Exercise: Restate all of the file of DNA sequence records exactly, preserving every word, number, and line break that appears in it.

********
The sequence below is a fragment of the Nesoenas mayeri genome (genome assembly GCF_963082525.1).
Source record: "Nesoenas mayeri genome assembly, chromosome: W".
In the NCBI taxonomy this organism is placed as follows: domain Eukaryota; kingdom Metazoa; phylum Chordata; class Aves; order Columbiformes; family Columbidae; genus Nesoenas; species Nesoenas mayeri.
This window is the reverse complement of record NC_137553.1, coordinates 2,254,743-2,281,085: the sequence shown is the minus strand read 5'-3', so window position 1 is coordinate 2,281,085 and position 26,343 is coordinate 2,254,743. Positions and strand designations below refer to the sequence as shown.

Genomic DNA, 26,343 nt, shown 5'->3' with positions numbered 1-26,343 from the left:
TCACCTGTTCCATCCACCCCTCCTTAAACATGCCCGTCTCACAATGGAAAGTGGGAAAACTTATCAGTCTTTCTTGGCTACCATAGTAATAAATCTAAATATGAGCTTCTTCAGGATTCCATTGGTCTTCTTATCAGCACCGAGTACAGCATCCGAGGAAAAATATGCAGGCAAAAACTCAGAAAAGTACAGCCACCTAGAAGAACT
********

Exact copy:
The sequence below is a fragment of the Nesoenas mayeri genome (genome assembly GCF_963082525.1).
Source record: "Nesoenas mayeri genome assembly, chromosome: W".
In the NCBI taxonomy this organism is placed as follows: domain Eukaryota; kingdom Metazoa; phylum Chordata; class Aves; order Columbiformes; family Columbidae; genus Nesoenas; species Nesoenas mayeri.
This window is the reverse complement of record NC_137553.1, coordinates 2,254,743-2,281,085: the sequence shown is the minus strand read 5'-3', so window position 1 is coordinate 2,281,085 and position 26,343 is coordinate 2,254,743. Positions and strand designations below refer to the sequence as shown.

Genomic DNA, 26,343 nt, shown 5'->3' with positions numbered 1-26,343 from the left:
TCACCTGTTCCATCCACCCCTCCTTAAACATGCCCGTCTCACAATGGAAAGTGGGAAAACTTATCAGTCTTTCTTGGCTACCATAGTAATAAATCTAAATATGAGCTTCTTCAGGATTCCATTGGTCTTCTTATCAGCACCGAGTACAGCATCCGAGGAAAAATATGCAGGCAAAAACTCAGAAAAGTACAGCCACCTAGAAGAACT